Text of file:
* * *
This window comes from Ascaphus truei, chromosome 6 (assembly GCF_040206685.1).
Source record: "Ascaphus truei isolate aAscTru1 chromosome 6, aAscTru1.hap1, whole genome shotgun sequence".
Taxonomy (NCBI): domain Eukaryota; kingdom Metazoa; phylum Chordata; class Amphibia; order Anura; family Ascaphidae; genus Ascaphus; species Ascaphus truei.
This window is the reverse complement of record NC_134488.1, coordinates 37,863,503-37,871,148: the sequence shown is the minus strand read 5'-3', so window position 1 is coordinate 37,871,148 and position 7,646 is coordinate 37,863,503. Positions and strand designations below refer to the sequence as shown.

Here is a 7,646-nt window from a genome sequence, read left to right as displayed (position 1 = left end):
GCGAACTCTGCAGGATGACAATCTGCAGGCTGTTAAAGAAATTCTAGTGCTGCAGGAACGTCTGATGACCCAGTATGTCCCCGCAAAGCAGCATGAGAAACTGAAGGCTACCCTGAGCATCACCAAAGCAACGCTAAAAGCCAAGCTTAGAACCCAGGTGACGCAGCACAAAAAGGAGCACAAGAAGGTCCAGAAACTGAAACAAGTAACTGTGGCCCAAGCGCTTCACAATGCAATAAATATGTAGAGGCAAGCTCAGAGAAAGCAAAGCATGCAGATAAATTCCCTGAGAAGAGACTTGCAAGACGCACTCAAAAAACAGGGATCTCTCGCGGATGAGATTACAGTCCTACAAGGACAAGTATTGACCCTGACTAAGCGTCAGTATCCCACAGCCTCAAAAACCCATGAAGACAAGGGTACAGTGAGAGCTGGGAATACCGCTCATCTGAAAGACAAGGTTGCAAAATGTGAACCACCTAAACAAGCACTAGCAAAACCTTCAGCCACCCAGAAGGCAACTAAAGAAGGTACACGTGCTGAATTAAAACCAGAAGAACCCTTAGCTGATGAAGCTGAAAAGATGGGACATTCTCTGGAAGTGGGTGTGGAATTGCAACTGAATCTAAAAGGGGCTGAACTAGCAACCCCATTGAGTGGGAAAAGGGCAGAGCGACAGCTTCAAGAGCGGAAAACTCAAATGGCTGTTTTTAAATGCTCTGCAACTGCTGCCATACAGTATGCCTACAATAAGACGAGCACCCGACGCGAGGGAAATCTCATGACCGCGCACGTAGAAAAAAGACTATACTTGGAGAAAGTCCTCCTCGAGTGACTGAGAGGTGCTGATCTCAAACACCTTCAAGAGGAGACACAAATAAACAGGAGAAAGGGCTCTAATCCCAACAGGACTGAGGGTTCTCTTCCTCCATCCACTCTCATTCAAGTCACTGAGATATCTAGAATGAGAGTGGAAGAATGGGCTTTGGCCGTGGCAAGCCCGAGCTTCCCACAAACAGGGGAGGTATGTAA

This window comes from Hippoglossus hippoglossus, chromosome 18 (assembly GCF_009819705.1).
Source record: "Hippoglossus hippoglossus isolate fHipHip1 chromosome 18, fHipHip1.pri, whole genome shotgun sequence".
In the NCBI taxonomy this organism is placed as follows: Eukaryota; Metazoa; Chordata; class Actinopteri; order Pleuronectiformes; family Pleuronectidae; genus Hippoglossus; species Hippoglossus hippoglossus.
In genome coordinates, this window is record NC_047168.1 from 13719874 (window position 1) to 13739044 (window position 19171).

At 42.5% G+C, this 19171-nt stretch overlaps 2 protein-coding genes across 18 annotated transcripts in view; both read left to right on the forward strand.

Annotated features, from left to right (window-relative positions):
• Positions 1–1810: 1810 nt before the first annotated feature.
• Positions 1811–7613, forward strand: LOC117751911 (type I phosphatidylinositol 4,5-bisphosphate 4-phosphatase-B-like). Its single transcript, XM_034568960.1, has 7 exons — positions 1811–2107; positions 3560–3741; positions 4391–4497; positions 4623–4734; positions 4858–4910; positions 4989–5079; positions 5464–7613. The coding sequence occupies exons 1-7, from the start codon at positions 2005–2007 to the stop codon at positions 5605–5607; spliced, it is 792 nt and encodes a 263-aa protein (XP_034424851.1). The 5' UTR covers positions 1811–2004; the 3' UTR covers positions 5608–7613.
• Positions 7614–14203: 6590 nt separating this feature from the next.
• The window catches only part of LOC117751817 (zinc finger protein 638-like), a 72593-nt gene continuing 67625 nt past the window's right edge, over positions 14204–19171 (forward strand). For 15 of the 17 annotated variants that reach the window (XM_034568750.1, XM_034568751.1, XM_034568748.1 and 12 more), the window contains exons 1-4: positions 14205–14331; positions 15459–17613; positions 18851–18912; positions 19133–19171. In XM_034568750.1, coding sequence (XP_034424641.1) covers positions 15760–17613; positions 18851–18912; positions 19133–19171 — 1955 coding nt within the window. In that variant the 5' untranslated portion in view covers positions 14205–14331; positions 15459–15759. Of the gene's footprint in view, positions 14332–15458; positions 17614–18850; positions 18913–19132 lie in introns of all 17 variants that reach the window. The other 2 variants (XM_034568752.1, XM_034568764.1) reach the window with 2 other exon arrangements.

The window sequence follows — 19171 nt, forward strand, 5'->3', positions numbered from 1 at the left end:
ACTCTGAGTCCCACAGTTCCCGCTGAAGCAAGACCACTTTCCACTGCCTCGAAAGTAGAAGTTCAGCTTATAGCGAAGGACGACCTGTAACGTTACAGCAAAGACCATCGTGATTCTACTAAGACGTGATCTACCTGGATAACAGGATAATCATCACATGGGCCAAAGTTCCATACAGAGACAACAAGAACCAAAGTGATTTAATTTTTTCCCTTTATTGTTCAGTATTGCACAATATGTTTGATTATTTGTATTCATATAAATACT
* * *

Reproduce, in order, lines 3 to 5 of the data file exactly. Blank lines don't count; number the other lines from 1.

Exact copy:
Taxonomy (NCBI): domain Eukaryota; kingdom Metazoa; phylum Chordata; class Amphibia; order Anura; family Ascaphidae; genus Ascaphus; species Ascaphus truei.
This window is the reverse complement of record NC_134488.1, coordinates 37,863,503-37,871,148: the sequence shown is the minus strand read 5'-3', so window position 1 is coordinate 37,871,148 and position 7,646 is coordinate 37,863,503. Positions and strand designations below refer to the sequence as shown.

Here is a 7,646-nt window from a genome sequence, read left to right as displayed (position 1 = left end):